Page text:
The genus Homo arose nearly 2.5 million years ago when australopithecines evolved into the ancestors of humans, Homo ergaster, also called Homo habilis.
Homo rudolfensis and Homo ergaster/Homo habilis lived in Africa around 2 million years ago.
The evolutionary transition may have been stimulated by the change to a cooler, drier climate about 2.7 million years ago. Rainforests were replaced by grasslands. In this environment, selective pressures may have led to bipedalism, greater intelligence, and the ability to make stone tools. Stone tools are found with fossils of Homo.
Genus Homo has a larger cranial capacity and some smaller teeth, but no striking anatomical differences.
Homo erectus arose from Homo ergaster/Homo habilis.
The opening at the base of the skull, where the spinal cord joins the brain, called the foramen magnum, is in a more forward position in Homo erectus, indicating that it had a more erect posture.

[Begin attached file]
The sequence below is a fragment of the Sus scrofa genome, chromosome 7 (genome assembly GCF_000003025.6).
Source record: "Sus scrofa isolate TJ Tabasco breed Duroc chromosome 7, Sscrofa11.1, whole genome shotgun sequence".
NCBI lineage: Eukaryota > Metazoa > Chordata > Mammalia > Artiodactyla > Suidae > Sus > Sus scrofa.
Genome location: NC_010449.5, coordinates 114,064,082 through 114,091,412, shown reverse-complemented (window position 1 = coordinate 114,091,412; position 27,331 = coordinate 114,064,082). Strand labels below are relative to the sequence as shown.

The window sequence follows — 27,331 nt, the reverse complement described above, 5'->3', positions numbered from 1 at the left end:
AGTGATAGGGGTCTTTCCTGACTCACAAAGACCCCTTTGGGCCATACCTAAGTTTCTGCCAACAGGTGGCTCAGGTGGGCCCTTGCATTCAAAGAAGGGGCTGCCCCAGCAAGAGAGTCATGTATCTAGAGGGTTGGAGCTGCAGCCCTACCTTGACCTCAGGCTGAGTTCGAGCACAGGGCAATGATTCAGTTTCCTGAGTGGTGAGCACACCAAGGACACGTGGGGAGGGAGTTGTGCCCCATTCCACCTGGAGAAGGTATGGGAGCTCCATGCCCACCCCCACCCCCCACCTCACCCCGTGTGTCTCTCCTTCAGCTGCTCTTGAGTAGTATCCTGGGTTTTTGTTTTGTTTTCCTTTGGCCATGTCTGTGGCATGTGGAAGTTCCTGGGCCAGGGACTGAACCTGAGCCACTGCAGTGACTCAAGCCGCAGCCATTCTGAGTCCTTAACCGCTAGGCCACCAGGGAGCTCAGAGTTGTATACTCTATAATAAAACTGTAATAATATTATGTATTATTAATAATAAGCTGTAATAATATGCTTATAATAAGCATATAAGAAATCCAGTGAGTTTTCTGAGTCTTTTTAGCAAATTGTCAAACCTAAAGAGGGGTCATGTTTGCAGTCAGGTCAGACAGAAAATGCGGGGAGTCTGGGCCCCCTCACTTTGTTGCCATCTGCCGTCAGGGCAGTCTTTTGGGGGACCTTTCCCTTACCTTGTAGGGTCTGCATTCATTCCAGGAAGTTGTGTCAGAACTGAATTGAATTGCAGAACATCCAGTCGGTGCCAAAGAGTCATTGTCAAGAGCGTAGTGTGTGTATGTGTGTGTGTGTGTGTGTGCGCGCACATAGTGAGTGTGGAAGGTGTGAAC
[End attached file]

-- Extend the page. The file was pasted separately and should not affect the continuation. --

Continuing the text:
Comparison of replicas of Homo erectus (left) and Lucy, Australopithecus afarensis (right) skulls. Photo courtesy of Pamela Gore.
Homo erectus (formerly known as Pithecanthropus erectus from Java and Sinanthropus pekinensis from China) is the first hominid known to have moved from Africa into Eurasia.
Homo erectus fossils include:
Homo erectus lived in the Early to Middle Pleistocene.
Homo erectus skull replica. Peking man, also known as Pithecanthropus pekinenses and Sinathropus pekinenses. Reconstructed from the remains of several individuals found in caves in Zhoukoudian/Choukoutien, China. About 400,000-500,000 years old. Photo courtesy of Pamela Gore.
Homo erectus reconstruction, Zhoukoudian/Choukoutien, China, about 400,000 years old. Photo courtesy of Pamela Gore.
A rapid increase in brain size had begun in Homo erectus.
Homo erectus skull characteristics:
Homo erectus was a toolmaker and hunter. It is unclear whether they had language, wore clothes, built dwellings or used fire.
Document created by: Pamela J. W. Gore
Georgia Perimeter College, Clarkston, GA
March 6-7, 2006